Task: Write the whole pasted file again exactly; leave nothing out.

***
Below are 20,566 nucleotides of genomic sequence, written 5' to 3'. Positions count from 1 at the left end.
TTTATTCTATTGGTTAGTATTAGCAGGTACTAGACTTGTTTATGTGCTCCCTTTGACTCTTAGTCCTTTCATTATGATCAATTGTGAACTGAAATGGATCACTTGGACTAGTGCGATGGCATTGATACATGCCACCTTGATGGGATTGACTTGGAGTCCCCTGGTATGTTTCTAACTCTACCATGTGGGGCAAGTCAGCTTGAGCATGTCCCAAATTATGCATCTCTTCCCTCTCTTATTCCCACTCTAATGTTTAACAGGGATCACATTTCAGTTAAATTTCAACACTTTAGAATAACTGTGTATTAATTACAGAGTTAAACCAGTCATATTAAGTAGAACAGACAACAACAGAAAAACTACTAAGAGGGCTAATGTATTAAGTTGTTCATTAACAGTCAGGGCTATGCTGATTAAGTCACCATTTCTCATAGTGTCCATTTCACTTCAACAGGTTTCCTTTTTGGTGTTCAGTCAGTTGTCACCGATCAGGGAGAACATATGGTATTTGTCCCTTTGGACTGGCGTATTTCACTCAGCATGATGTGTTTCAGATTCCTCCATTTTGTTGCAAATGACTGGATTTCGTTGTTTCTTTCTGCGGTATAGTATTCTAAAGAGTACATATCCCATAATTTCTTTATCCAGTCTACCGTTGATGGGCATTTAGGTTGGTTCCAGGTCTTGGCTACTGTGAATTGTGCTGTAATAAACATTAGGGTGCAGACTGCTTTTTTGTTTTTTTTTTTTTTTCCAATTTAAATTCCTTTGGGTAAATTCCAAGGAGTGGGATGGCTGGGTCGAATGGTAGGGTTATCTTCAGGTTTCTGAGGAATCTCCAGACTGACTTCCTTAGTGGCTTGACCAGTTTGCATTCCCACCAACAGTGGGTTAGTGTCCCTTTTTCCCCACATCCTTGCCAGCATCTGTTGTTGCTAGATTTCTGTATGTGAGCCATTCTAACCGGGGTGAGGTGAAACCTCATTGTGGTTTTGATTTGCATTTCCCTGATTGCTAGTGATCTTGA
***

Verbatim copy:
Below are 20,566 nucleotides of genomic sequence, written 5' to 3'. Positions count from 1 at the left end.
TTTATTCTATTGGTTAGTATTAGCAGGTACTAGACTTGTTTATGTGCTCCCTTTGACTCTTAGTCCTTTCATTATGATCAATTGTGAACTGAAATGGATCACTTGGACTAGTGCGATGGCATTGATACATGCCACCTTGATGGGATTGACTTGGAGTCCCCTGGTATGTTTCTAACTCTACCATGTGGGGCAAGTCAGCTTGAGCATGTCCCAAATTATGCATCTCTTCCCTCTCTTATTCCCACTCTAATGTTTAACAGGGATCACATTTCAGTTAAATTTCAACACTTTAGAATAACTGTGTATTAATTACAGAGTTAAACCAGTCATATTAAGTAGAACAGACAACAACAGAAAAACTACTAAGAGGGCTAATGTATTAAGTTGTTCATTAACAGTCAGGGCTATGCTGATTAAGTCACCATTTCTCATAGTGTCCATTTCACTTCAACAGGTTTCCTTTTTGGTGTTCAGTCAGTTGTCACCGATCAGGGAGAACATATGGTATTTGTCCCTTTGGACTGGCGTATTTCACTCAGCATGATGTGTTTCAGATTCCTCCATTTTGTTGCAAATGACTGGATTTCGTTGTTTCTTTCTGCGGTATAGTATTCTAAAGAGTACATATCCCATAATTTCTTTATCCAGTCTACCGTTGATGGGCATTTAGGTTGGTTCCAGGTCTTGGCTACTGTGAATTGTGCTGTAATAAACATTAGGGTGCAGACTGCTTTTTTGTTTTTTTTTTTTTTTCCAATTTAAATTCCTTTGGGTAAATTCCAAGGAGTGGGATGGCTGGGTCGAATGGTAGGGTTATCTTCAGGTTTCTGAGGAATCTCCAGACTGACTTCCTTAGTGGCTTGACCAGTTTGCATTCCCACCAACAGTGGGTTAGTGTCCCTTTTTCCCCACATCCTTGCCAGCATCTGTTGTTGCTAGATTTCTGTATGTGAGCCATTCTAACCGGGGTGAGGTGAAACCTCATTGTGGTTTTGATTTGCATTTCCCTGATTGCTAGTGATCTTGA